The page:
Capital strike

From Wikipedia, the free encyclopedia
Jump to navigation Jump to search

Capital strike refers to the practice of businesses withholding any form of new investment in an economy, in order to attain some form of favorable policy.[1] Capital strikes may arise from the determination that return on investment may be low or nonexistent or from the belief that by withholding investment certain political or economic changes may be achieved - or from a combination of the two. Capital strikes can be economy-wide, or take place in a specific industry.[2]

Capital strikes may sometimes result when governments pursue policies that investors consider "unfriendly" or "inflexible," such as rent control or nationalization. The term can refer to a capital strike by a single investor[3] or a large group. Capital strikes are commonly invoked as the business-owner/shareholder equivalent of a labor strike, and are often tied to the concept of capital flight.[4] Capital strike was originally a derogatory term[5], but has been used more neutrally in modern politics.[6][7]

Examples[edit]

It is difficult to determine with any certainty when a decline in business investment is the result of a "capital strike" against certain policies or a response to other economic factors. Most often, the phrase "capital strike" is used to describe resistance to labor-friendly or left wing reforms which are perceived or intended to be against the interests of business owners and investors.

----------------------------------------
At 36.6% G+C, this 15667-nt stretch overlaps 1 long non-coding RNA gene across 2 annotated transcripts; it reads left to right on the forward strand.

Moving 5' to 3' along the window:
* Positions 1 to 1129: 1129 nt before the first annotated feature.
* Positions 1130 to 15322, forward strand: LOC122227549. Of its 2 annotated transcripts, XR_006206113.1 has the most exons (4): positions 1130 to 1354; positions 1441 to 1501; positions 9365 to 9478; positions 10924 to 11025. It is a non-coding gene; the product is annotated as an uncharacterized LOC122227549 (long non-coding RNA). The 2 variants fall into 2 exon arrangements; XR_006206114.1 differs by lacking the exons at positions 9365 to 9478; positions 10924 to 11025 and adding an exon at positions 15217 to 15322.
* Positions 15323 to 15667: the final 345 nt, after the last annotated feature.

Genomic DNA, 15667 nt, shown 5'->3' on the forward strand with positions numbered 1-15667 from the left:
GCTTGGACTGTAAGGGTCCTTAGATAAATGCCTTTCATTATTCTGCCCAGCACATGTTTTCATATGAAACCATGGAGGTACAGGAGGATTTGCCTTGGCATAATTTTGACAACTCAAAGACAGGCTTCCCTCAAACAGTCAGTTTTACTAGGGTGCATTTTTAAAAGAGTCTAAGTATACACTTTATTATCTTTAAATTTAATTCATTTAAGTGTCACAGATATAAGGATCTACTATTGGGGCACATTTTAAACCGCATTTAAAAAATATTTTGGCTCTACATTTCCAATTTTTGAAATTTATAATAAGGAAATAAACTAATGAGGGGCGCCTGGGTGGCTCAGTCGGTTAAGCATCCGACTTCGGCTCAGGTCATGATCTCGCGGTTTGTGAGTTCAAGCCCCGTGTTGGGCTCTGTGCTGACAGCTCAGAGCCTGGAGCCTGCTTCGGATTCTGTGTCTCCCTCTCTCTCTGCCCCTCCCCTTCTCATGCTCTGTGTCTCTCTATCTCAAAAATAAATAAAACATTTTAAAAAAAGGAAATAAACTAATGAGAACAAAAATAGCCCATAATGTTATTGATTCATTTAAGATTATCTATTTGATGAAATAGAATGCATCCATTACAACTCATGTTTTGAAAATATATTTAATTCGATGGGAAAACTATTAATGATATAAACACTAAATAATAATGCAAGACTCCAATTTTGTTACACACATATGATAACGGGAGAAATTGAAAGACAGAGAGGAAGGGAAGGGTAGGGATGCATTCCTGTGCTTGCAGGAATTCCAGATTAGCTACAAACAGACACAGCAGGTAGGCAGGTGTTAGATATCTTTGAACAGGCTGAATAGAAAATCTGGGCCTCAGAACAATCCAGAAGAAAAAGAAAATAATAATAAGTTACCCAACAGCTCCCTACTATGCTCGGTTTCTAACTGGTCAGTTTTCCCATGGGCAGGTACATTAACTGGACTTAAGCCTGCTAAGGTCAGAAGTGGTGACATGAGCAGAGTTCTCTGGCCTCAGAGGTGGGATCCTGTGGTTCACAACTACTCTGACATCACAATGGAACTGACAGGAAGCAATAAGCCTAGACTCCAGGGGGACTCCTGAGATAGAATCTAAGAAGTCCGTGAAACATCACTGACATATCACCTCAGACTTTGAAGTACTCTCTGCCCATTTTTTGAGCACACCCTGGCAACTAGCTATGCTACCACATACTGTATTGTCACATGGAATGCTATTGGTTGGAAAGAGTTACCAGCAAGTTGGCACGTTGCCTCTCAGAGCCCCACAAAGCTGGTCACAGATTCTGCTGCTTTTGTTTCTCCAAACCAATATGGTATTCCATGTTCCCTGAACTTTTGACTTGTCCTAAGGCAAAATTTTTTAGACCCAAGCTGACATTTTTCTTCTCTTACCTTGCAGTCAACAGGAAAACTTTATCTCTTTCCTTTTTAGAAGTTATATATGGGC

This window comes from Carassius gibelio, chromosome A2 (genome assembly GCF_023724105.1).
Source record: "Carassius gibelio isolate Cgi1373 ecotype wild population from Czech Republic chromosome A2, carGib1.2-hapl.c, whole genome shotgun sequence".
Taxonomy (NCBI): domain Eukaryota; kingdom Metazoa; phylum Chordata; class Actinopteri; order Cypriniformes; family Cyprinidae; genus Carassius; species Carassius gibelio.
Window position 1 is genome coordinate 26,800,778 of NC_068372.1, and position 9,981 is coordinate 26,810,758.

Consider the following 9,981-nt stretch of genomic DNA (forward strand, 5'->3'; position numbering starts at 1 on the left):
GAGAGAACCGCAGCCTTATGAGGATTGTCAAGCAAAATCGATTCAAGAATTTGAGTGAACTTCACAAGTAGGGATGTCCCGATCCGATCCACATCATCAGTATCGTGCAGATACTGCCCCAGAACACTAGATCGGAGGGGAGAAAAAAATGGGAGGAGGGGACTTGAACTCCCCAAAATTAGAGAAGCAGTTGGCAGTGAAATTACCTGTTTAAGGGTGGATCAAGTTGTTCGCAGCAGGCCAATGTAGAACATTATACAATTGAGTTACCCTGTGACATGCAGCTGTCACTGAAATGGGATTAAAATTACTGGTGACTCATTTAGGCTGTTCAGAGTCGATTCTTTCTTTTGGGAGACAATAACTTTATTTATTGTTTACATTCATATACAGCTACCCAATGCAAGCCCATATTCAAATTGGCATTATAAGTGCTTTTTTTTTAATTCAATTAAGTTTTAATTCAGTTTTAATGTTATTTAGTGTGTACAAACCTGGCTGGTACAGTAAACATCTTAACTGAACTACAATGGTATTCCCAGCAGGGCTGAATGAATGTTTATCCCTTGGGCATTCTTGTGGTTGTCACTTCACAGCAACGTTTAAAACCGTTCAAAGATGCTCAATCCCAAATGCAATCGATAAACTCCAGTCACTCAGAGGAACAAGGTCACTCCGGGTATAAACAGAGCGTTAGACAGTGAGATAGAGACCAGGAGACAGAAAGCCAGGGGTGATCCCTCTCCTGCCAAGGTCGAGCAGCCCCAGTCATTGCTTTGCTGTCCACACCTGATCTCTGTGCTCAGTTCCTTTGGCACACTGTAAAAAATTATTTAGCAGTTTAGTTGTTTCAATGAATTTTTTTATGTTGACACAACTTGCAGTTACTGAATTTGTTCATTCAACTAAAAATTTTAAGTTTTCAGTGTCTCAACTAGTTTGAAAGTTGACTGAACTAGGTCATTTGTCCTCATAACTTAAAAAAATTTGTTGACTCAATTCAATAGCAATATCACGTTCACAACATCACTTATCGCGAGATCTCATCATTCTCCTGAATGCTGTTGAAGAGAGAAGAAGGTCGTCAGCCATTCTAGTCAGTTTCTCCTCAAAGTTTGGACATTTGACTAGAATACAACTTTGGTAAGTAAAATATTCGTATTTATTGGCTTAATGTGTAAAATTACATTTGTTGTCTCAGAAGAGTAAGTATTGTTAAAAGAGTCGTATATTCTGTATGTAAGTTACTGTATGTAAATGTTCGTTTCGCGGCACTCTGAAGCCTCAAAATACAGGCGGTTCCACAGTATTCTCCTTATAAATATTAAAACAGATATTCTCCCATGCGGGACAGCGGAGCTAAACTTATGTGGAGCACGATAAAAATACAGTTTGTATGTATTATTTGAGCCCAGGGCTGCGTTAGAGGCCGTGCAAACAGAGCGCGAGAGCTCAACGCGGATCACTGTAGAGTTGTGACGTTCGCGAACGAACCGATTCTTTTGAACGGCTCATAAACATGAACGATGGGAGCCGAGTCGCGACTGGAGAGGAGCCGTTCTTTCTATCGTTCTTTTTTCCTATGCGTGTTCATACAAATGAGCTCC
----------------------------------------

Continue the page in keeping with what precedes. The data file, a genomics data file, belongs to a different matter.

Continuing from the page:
• U.S. President Franklin Roosevelt argued that the Recession of 1937 was caused by a capital strike organized to undermine the New Deal and his new taxes on high incomes.[8]
  • French President François Mitterrand is said to have faced a capital strike[9] when capital fled France following the 1982 nationalization of a large number of private firms and other labor market reforms.[10]
  • Chilean President Salvador Allende is said to have faced a capital strike[9] when investment fell after his election as he was the leader of a left-wing coalition that proposed large-scale nationalizations and far-reaching economic reforms.[11]
  • U.S. President Barack Obama was sometimes said to have faced a capital strike during the Great Recession, including then Speaker of the House John Boehner saying that "job creators in America are on strike" in response to uncertainty over the Obama administration's economic policies.[12]